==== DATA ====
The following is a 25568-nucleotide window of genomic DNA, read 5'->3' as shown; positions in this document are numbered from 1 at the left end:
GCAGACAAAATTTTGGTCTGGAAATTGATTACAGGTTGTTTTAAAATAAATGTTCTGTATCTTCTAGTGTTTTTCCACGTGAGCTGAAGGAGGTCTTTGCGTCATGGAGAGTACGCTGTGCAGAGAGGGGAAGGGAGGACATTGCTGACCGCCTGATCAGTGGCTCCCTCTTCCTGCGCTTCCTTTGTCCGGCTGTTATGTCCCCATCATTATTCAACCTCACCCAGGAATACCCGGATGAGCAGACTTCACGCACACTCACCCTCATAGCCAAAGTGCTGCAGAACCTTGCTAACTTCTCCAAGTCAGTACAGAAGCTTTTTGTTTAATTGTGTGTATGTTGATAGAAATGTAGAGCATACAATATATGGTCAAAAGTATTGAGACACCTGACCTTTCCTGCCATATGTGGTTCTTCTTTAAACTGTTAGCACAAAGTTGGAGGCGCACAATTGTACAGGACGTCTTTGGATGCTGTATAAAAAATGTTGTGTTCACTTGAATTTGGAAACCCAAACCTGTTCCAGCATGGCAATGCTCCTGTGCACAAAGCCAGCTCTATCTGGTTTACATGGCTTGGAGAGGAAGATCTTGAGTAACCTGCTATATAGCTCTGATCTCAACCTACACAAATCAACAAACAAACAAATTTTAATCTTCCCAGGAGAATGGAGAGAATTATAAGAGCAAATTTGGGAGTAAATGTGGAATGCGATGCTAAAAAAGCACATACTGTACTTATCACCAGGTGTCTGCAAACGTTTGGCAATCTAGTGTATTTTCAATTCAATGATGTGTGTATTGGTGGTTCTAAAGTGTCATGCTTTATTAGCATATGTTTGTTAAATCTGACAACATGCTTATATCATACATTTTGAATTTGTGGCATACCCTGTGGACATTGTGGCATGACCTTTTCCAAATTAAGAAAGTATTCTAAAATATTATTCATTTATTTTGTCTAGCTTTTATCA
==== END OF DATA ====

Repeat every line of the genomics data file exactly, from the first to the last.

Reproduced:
The following is a 25568-nucleotide window of genomic DNA, read 5'->3' as shown; positions in this document are numbered from 1 at the left end:
GCAGACAAAATTTTGGTCTGGAAATTGATTACAGGTTGTTTTAAAATAAATGTTCTGTATCTTCTAGTGTTTTTCCACGTGAGCTGAAGGAGGTCTTTGCGTCATGGAGAGTACGCTGTGCAGAGAGGGGAAGGGAGGACATTGCTGACCGCCTGATCAGTGGCTCCCTCTTCCTGCGCTTCCTTTGTCCGGCTGTTATGTCCCCATCATTATTCAACCTCACCCAGGAATACCCGGATGAGCAGACTTCACGCACACTCACCCTCATAGCCAAAGTGCTGCAGAACCTTGCTAACTTCTCCAAGTCAGTACAGAAGCTTTTTGTTTAATTGTGTGTATGTTGATAGAAATGTAGAGCATACAATATATGGTCAAAAGTATTGAGACACCTGACCTTTCCTGCCATATGTGGTTCTTCTTTAAACTGTTAGCACAAAGTTGGAGGCGCACAATTGTACAGGACGTCTTTGGATGCTGTATAAAAAATGTTGTGTTCACTTGAATTTGGAAACCCAAACCTGTTCCAGCATGGCAATGCTCCTGTGCACAAAGCCAGCTCTATCTGGTTTACATGGCTTGGAGAGGAAGATCTTGAGTAACCTGCTATATAGCTCTGATCTCAACCTACACAAATCAACAAACAAACAAATTTTAATCTTCCCAGGAGAATGGAGAGAATTATAAGAGCAAATTTGGGAGTAAATGTGGAATGCGATGCTAAAAAAGCACATACTGTACTTATCACCAGGTGTCTGCAAACGTTTGGCAATCTAGTGTATTTTCAATTCAATGATGTGTGTATTGGTGGTTCTAAAGTGTCATGCTTTATTAGCATATGTTTGTTAAATCTGACAACATGCTTATATCATACATTTTGAATTTGTGGCATACCCTGTGGACATTGTGGCATGACCTTTTCCAAATTAAGAAAGTATTCTAAAATATTATTCATTTATTTTGTCTAGCTTTTATCA